Durham to help improve region’s health
(23 January 2008)
Durham University is playing a key role in a new national Centre of Excellence aimed at improving health in the North East.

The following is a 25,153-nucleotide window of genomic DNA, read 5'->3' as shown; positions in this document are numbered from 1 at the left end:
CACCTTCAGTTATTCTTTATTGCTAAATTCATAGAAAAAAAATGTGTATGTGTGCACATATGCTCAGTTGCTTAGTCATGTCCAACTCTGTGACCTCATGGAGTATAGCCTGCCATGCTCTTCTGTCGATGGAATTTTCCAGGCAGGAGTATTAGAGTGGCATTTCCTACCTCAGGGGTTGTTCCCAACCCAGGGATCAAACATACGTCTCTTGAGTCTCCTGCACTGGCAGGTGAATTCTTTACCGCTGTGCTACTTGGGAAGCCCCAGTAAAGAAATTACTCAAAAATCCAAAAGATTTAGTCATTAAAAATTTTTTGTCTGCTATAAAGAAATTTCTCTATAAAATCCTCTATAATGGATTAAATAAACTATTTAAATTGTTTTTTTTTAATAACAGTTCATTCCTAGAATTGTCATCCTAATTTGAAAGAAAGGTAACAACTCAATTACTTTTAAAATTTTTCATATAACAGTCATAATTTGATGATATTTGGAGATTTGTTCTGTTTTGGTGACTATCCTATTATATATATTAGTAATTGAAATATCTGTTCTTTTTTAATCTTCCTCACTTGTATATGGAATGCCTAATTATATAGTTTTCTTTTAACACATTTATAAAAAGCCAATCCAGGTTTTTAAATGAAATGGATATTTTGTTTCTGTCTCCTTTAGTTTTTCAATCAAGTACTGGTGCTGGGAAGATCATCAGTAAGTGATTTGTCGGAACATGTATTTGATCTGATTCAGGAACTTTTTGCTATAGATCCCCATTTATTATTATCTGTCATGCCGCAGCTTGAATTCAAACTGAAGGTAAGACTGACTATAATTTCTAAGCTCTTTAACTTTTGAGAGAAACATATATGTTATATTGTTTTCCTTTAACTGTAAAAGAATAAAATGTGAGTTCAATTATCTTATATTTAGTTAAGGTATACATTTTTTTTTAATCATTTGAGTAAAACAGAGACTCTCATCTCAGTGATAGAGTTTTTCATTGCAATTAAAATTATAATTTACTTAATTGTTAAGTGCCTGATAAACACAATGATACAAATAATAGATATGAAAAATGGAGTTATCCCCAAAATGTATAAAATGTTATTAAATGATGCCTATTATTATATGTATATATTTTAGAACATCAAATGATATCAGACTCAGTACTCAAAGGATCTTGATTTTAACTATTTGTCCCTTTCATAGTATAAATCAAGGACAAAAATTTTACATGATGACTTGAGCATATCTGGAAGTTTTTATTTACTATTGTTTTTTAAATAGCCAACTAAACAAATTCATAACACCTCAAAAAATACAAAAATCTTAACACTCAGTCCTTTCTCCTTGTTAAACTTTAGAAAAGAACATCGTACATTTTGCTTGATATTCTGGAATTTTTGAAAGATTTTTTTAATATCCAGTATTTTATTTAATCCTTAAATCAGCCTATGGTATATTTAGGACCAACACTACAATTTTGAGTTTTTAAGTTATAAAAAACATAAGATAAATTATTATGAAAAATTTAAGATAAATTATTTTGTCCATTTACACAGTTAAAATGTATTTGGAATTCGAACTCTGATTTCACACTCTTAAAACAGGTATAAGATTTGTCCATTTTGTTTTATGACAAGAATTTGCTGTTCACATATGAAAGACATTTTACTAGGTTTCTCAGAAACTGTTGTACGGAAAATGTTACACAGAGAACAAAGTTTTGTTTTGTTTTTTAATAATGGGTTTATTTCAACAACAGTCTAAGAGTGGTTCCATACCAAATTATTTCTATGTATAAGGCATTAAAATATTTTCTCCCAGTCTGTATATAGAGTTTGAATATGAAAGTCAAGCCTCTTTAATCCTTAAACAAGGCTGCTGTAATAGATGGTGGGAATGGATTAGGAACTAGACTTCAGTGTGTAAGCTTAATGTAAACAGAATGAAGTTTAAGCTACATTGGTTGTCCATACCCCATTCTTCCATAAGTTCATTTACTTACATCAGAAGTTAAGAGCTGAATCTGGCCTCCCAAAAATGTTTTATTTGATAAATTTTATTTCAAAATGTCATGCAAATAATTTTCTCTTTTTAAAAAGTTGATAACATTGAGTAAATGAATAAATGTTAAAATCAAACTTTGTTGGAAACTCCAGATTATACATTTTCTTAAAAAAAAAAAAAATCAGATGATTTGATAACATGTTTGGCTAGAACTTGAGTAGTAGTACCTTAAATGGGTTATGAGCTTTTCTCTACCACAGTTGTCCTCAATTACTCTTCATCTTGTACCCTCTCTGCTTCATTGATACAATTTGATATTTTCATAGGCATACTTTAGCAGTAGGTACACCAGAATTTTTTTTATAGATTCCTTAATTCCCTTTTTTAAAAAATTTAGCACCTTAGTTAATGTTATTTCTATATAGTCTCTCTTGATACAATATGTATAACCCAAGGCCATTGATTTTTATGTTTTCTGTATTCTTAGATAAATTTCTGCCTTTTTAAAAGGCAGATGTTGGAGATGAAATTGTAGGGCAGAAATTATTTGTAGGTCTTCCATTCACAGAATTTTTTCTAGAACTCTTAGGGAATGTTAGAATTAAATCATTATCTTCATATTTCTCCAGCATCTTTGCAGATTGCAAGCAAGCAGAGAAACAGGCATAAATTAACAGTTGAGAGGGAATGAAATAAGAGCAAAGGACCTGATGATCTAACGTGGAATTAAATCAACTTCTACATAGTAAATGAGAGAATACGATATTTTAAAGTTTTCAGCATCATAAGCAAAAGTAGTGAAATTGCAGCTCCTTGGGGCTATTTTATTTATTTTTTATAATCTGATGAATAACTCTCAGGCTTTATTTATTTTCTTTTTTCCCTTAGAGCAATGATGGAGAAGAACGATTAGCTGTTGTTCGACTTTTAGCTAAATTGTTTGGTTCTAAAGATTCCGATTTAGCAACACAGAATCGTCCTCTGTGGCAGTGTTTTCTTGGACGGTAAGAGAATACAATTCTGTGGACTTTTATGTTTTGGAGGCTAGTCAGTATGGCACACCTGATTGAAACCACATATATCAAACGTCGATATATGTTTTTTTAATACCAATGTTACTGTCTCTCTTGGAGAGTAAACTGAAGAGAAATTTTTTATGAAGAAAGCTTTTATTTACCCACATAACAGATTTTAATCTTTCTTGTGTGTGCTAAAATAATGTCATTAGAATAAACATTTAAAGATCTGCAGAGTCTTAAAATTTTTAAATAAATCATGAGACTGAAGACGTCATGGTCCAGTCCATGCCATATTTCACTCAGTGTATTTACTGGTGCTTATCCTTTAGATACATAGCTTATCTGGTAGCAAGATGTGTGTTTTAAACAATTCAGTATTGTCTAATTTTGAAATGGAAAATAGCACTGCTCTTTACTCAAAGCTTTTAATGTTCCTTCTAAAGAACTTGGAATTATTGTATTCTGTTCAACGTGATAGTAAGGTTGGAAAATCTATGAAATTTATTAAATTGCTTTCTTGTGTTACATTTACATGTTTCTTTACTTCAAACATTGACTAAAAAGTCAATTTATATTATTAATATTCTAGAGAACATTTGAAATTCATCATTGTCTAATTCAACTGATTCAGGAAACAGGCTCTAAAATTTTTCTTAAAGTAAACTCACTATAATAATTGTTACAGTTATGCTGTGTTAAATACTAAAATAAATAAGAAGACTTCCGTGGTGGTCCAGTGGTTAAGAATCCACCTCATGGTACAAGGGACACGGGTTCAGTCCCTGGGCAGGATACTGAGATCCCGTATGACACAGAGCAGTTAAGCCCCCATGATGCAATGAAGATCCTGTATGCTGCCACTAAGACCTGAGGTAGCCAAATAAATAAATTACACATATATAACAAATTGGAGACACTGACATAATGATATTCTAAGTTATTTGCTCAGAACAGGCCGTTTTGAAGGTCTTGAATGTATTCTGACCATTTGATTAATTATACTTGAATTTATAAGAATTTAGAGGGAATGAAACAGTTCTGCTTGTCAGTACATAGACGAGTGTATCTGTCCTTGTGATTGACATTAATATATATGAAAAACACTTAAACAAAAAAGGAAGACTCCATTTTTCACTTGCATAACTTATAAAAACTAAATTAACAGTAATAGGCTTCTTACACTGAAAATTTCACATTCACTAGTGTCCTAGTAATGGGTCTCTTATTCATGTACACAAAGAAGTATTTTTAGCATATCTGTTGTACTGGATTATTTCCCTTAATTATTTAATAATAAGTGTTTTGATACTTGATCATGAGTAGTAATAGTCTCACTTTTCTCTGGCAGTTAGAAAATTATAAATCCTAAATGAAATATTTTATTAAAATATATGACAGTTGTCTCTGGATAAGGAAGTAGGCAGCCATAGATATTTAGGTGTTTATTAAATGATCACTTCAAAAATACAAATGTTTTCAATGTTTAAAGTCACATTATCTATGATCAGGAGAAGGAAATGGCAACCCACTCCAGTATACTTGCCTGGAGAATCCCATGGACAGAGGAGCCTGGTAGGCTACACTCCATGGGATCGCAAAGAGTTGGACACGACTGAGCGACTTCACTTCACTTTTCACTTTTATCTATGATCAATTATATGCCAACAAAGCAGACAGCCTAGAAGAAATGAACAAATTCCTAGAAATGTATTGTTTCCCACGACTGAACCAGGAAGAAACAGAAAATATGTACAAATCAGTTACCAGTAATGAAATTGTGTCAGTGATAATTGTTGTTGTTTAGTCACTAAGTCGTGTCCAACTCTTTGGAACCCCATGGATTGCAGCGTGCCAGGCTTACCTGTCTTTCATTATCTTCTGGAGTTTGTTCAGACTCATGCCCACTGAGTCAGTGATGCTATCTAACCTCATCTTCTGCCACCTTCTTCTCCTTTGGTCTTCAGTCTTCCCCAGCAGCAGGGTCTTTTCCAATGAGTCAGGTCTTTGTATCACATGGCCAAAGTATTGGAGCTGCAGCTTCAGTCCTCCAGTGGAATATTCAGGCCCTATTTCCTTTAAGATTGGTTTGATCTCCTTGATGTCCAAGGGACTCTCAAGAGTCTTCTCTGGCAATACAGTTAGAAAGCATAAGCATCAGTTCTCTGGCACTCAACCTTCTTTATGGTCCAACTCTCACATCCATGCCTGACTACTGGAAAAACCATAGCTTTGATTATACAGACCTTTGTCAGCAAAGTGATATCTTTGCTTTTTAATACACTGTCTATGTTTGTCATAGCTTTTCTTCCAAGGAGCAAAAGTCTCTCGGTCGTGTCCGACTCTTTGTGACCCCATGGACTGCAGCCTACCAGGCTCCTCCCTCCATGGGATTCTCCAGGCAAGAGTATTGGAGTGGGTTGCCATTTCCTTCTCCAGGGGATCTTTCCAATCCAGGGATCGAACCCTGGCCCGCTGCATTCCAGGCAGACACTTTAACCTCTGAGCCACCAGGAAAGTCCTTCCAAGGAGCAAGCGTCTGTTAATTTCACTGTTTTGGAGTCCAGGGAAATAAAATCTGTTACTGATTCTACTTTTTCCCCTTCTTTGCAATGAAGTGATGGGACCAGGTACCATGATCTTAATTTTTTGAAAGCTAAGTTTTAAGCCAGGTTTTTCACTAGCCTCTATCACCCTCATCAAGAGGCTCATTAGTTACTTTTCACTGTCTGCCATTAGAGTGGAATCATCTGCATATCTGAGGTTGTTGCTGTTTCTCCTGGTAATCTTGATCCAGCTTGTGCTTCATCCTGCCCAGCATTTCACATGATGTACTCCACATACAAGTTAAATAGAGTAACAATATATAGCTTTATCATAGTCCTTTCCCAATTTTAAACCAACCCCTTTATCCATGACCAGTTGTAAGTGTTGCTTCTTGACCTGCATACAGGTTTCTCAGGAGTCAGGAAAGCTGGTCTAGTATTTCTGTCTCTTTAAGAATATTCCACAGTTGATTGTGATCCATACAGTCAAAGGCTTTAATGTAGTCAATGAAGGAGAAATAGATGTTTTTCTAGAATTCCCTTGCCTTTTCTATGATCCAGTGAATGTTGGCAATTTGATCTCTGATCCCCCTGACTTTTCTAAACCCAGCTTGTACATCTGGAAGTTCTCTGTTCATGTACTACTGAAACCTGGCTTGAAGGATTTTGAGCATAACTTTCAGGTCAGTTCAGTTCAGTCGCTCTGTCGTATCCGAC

The Centre for Translational Research in Public Health brings together for the first time leading scientists from all five North East universities as well as professionals from across the region to speed up the introduction of the latest - and best - practices and policies in public health and healthcare. Durham University’s School for Health and the Wolfson Research Institute, based at Queen’s Campus, in Stockton, will have an important role in the centre by leading on translating research into practice, ensuring that evidence surrounding issues such as smoking, obesity and alcohol misuse are acted upon by the NHS, local government and others. Academic staff in Geography, Anthropology and the School of Applied Social Sciences will also contribute to the Centre. Professor David Hunter, from the School for Health and Wolfson Research Institute, said: “Durham has particular expertise in work, unemployment and health, health inequalities and tobacco control and smoking cessation, themes which will be of relevance to the work of the new Centre.” Durham will work alongside Newcastle, Northumbria, Sunderland and Teesside universities to help tackle the health challenges facing the North East. The new Centre for Translational Research in Public Health is one of five Centres of Excellence around the country including others in Cardiff, Belfast, Cambridge and Nottingham. A total of £20million is being invested in the new centres from a variety of funding bodies. Director of the Centre, Professor Martin White, of Newcastle University, said: “Despite knowing what works, evidence does not always reach the front line. So, with this new national funding and the backing of all the main regional agencies, we’ll be working with professionals and the public to see how we can increase the use of top quality evidence.” Dr Stephen Singleton, Regional Director of Public Health said: “We’re really excited to see all of the region’s universities working together with the NHS, local government and voluntary and community organisations in a genuine collaboration. “Although we are making positive progress, the challenges for public health in the region remain huge and this is exactly the kind of initiative that we need to make a real difference to the health of people in the North East.”